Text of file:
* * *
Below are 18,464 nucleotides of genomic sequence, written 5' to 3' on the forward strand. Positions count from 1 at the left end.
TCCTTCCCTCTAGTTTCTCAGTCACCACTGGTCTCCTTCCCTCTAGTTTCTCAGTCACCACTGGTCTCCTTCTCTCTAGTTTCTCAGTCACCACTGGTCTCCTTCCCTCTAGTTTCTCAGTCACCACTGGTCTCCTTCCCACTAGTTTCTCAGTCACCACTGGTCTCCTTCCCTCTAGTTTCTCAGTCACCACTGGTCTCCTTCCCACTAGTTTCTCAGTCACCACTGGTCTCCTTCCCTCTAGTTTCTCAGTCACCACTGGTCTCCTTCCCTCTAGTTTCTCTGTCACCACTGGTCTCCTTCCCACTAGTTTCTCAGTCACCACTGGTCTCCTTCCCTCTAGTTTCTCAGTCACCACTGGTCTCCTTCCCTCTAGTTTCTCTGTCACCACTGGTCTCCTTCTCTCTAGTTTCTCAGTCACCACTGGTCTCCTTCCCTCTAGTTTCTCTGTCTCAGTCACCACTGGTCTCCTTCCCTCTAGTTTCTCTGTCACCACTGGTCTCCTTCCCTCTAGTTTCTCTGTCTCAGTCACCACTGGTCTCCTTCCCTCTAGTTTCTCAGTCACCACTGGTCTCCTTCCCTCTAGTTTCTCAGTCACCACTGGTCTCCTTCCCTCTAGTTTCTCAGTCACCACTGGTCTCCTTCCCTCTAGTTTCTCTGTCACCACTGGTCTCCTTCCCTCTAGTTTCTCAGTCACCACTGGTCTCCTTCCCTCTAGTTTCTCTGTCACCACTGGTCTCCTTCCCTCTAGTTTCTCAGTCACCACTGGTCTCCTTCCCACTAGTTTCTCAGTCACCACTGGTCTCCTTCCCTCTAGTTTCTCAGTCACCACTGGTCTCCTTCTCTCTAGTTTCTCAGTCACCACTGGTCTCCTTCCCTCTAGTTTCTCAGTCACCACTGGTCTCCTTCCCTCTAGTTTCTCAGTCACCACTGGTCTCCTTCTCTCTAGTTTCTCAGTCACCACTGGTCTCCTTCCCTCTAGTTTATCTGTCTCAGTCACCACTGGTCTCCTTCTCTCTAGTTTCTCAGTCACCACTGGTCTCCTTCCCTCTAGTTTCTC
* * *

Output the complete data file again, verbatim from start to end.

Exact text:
Below are 18,464 nucleotides of genomic sequence, written 5' to 3' on the forward strand. Positions count from 1 at the left end.
TCCTTCCCTCTAGTTTCTCAGTCACCACTGGTCTCCTTCCCTCTAGTTTCTCAGTCACCACTGGTCTCCTTCTCTCTAGTTTCTCAGTCACCACTGGTCTCCTTCCCTCTAGTTTCTCAGTCACCACTGGTCTCCTTCCCACTAGTTTCTCAGTCACCACTGGTCTCCTTCCCTCTAGTTTCTCAGTCACCACTGGTCTCCTTCCCACTAGTTTCTCAGTCACCACTGGTCTCCTTCCCTCTAGTTTCTCAGTCACCACTGGTCTCCTTCCCTCTAGTTTCTCTGTCACCACTGGTCTCCTTCCCACTAGTTTCTCAGTCACCACTGGTCTCCTTCCCTCTAGTTTCTCAGTCACCACTGGTCTCCTTCCCTCTAGTTTCTCTGTCACCACTGGTCTCCTTCTCTCTAGTTTCTCAGTCACCACTGGTCTCCTTCCCTCTAGTTTCTCTGTCTCAGTCACCACTGGTCTCCTTCCCTCTAGTTTCTCTGTCACCACTGGTCTCCTTCCCTCTAGTTTCTCTGTCTCAGTCACCACTGGTCTCCTTCCCTCTAGTTTCTCAGTCACCACTGGTCTCCTTCCCTCTAGTTTCTCAGTCACCACTGGTCTCCTTCCCTCTAGTTTCTCAGTCACCACTGGTCTCCTTCCCTCTAGTTTCTCTGTCACCACTGGTCTCCTTCCCTCTAGTTTCTCAGTCACCACTGGTCTCCTTCCCTCTAGTTTCTCTGTCACCACTGGTCTCCTTCCCTCTAGTTTCTCAGTCACCACTGGTCTCCTTCCCACTAGTTTCTCAGTCACCACTGGTCTCCTTCCCTCTAGTTTCTCAGTCACCACTGGTCTCCTTCTCTCTAGTTTCTCAGTCACCACTGGTCTCCTTCCCTCTAGTTTCTCAGTCACCACTGGTCTCCTTCCCTCTAGTTTCTCAGTCACCACTGGTCTCCTTCTCTCTAGTTTCTCAGTCACCACTGGTCTCCTTCCCTCTAGTTTATCTGTCTCAGTCACCACTGGTCTCCTTCTCTCTAGTTTCTCAGTCACCACTGGTCTCCTTCCCTCTAGTTTCTC